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Historic year for I Corps in Kabul comes to an end

ISAF Commander Gen. John R. Allen presents an award to Lt. Gen. Mike Scaparrotti at the relinquishment ceremony at the end of a yearlong tour leading the IJC in Kabul, Afghanistan. Scaparrotti return to JBLM this week with his senior enlisted adviser, Com

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KABUL, Afghanistan - During the past three weeks, hundreds of Soldiers from Joint Base Lewis-McChord have returned home.

Led by Lt. Gen. Mike Scaparrotti and Command Sgt. Maj. John Troxell, the Soldiers, members of Headquarters and Headquarters Battalion, I Corps, spent a year leading more than 130,000 Soldiers, Sailors, Airmen and Marines from NATO's 50-country International Security Assistance Force.

After leaving the South Puget Sound area June 13, 2011, the I Corps staff arrived in theater on orders to lead ISAF Joint Command located at North Kabul International Airport.

Built to be a bridge between the strategic vision of ISAF headquarters, currently led by Marine Gen. John Allen, and the tactical execution of the six regional commands, IJC, the operational-level command, was formed in October 2009.

During I Corps' time in command of IJC there were marked improvements in Afghan security and governance. Milestones included helping with Operation Naweed 1391 (Pashto for good news), the first Afghan security ministry-planned and -executed strategic operation, and the announcement of the third phase of Afghan security transition - giving security responsibility of more than 75 percent of the population to the Afghans over the next six months.

"If you want to be successful, surround yourself with successful people," Troxell said during a recent interview from his office at IJC headquarters, of the success that the I Corps command enjoyed.

Usually out visiting bases in the regional commands six days a week as Scaparrotti's "directed telescope," Troxell spent his time reinforcing the mission and reminding troopers, whether from other JBLM units, other U.S. services, or coalition countries, that they were in Afghanistan to deny safe havens and training grounds to extremists and to help Afghanistan secure its future.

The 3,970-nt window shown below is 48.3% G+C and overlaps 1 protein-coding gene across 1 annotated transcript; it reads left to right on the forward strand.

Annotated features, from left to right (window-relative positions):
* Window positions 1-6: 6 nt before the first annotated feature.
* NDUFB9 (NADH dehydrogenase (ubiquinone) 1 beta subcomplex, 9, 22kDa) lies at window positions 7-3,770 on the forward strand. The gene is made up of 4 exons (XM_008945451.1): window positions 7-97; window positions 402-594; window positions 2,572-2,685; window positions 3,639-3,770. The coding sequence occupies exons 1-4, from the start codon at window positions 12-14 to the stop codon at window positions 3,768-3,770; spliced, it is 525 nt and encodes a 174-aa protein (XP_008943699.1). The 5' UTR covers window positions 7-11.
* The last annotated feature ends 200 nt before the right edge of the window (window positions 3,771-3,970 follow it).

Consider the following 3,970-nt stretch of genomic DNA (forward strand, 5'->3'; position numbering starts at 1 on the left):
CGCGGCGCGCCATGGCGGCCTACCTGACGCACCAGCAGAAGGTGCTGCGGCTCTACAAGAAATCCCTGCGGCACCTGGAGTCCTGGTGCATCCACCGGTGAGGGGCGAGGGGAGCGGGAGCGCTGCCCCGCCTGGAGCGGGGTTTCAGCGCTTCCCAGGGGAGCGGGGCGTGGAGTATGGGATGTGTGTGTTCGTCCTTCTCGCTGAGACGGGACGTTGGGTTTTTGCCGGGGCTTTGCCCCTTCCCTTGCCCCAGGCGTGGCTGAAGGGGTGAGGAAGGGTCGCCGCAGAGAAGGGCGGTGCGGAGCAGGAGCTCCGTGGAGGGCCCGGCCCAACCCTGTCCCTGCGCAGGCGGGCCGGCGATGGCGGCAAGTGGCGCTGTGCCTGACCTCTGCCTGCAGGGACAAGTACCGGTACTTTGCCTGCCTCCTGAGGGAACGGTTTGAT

"When Joe doesn't know what's going on, Joe thinks he's just waiting around to get blown up," Troxell said of his attempts to travel and check the pulse of the troops as much as he could.

Between them, Troxell and Scaparrotti conducted more than 620 key-leader engagements with international, NATO and senior US leadership and Afghan senior civilian and military personnel.

During a Monday video teleconference with the Pentagon Press Corps, Scaparrotti spoke of other significant advances the Government of the Islamic Republic of Afghanistan and Afghan National Security Forces made over the past year.

ISAF has long had a goal of having 352,000 ANSF trained by October 1. There are currently more than 346,000 members, and Scaparrotti was confident that the deadline will be met with much time to spare, allowing the mantra of "ANSF in the lead" to permeate further into all operations in the country.

In April, ANSF led more than 50 percent of all tactical operations, the highest number in the last 12 months, and a recent highlight in what has been a decade of improvement compared to a Taliban-led Afghanistan.

During ISAF's watch, five times the number of children are in Afghan schools, including more than 3 million girls; a Parliament is comprised of 27 percent women; 15.5 million mobile phone customers from six providers cover 80 percent of the population; and 85 percent of all Afghans have basic medical care within an hour of their homes. These are numbers that support that Afghanistan is on the right path, Scaparrotti said.

With only three dozen I Corps Soldiers remaining to fly home with them, Scaparrotti and Troxell relinquished command and responsibility of IJC Tuesday to Lt. Gen. James Terry, Command Sgt. Maj. William Johnson, and Germany's V Corps.

"It's been my honor to lead coalition forces here in Afghanistan once again for this year, " Scaparrotti said in a teleconference with the Pentagon Press Corps on the eve of the change of command. "I am constantly in awe of our Soldiers, Sailors, Airmen, Marines and the coalition Soldiers' focus on this mission, their dedication to it, and the sacrifice they make to secure Afghanistan but - and just as important - to secure their own nations and our nation. Their sacrifice is great. Their confidence is inspiring."

While lauding the successes of his forward-deployed I Corps troops, Troxell also mentioned the success of those who held down the fort at home, including the Soldiers, family members and civilians at home.

"We left behind a very organized and functional rear (detachment) staff," he said. "Our ‘team of teams' is what made us successful here as well as back at JBLM."

Scaparrotti echoed his command sergeant major's thoughts while closing with the press at the Pentagon.

"I would thank the families of all these Soldiers, Sailors, Airmen, Marines and our civilians at work here, because they serve as well, they sacrifice as well, and they give full support to those who are here doing this important mission. It's been my honor to be a part of their formation again this year."

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